How Paper Folding, Automobile Collisions, and Math Are all Connected
The ancient and delicate Japanese art of paper folding, or origami, may seem a long way from the hi-tech, highly automated world of twenty-first century automobile manufacturing. However, says Assistant Professor of Mathematics Christopher Chong, by applying the principles of origami to engineering processes, it may be possible to construct materials that would lessen the impact of a collision—something that would have huge industrial implications.
Scientists have discovered that materials constructed using the “folding creases” employed in origami have the ability to soften the blow of an impact. In mathematical terms, the harder an origami lattice is hit, the slower a wave will travel through it. As an applied mathematician, Chong wants to analyze the math behind this process of energy distribution. He recently received an award from the National Science Foundation (NSF) to help him develop his project, entitled "RUI: Dispersive Shock Waves in Nonlinear Lattices: Theory to Application." (RUI stands for Research in Undergraduate Institutions.) The overall aim is to try to understand how energy spreads if material is impacted intensely, such as in an auto accident, says Chong. “The goal is to minimize the energy that would be transferred to the driver or passenger.”
Researchers hope to be able to design structures made from a composite material that could absorb the impact of a crash, although the plan is still in its very early stages. Since 2011, Chong has been working alongside researchers from the University of Washington and elsewhere. “The work we are doing is with paper origami, but it is the geometry and not the material that gives us the desired properties. For the automobile application, the material would be different, of course, but the ‘folding’ pattern would be like origami.” Potential applications go beyond automobiles, he explains, and could play a crucial role in the deployment and landing of spacecraft, for example.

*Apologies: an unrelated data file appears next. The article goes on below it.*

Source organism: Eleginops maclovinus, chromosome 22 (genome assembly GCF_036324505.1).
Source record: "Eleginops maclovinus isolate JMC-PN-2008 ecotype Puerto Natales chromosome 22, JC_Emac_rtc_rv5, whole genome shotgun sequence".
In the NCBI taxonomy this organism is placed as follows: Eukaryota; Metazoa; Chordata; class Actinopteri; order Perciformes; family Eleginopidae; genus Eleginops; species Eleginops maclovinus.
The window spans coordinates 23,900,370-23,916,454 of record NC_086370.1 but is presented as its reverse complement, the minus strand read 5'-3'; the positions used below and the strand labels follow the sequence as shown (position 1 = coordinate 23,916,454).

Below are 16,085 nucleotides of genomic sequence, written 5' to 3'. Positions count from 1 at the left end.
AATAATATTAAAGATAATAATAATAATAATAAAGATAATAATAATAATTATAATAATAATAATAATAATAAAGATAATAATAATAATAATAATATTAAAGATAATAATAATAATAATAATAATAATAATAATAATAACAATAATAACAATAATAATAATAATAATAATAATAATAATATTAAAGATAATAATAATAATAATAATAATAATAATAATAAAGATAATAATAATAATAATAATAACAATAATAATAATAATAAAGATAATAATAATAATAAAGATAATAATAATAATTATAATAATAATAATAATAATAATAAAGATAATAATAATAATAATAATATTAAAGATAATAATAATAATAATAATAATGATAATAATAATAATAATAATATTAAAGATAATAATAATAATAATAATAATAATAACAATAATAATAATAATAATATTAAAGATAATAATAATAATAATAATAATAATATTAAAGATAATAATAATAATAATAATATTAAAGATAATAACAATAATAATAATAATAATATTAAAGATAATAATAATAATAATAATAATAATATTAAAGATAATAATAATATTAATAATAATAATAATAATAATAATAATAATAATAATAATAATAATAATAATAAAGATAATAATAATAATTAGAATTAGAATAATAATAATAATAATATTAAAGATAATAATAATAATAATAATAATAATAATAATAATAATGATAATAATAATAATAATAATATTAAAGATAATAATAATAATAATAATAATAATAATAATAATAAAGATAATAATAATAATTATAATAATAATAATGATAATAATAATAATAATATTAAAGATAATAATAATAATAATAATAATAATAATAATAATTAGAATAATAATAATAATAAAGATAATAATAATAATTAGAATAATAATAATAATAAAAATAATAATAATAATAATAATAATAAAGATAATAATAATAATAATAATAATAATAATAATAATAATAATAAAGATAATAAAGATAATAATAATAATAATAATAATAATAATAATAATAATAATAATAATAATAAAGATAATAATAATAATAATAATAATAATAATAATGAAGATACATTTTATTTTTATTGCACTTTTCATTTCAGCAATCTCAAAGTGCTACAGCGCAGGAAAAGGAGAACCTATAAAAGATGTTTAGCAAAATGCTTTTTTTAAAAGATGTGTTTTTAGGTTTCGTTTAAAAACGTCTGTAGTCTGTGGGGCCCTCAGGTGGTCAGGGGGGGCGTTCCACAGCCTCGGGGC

Mathematicians do not yet have a complete mathematical understanding of how lattices, like origami ones, respond to sudden changes in state, like in an automobile accident. This is where Chong’s project comes in. He aims to explore the mathematical equations underscoring the origami phenomenon. “The equations behind this process tend to be very complicated, but if I can develop some mathematical tools to help us understand it, we should be better placed to make predictions and guide future experiments. While engineers have to carry out physical experiments and measure their results,” Chong continues, “the advantage of the mathematical approach is that you can create models to figure out what would happen if you change certain parameters, with different materials and geometries, rather than having to redesign costly experiments time and again. Once we have a true mathematical understanding of the system, the model will be very powerful, and the real-world implications beyond that, potentially huge.
The NSF award, which is worth just shy of $100,000, is a three-year grant, and over the next three summers Chong hopes to recruit a total of six student research fellows to work with him on the project. “I’ve already started thinking about next summer, and it’s important that we work on recruiting students from underrepresented populations and retaining them.” To this end, Chong plans on hitting up the upcoming Bowdoin Science Experience, a five-day on-campus orientation trip that introduces selected students of color, first-generation college students, and those from a low-income background to college-level science and math.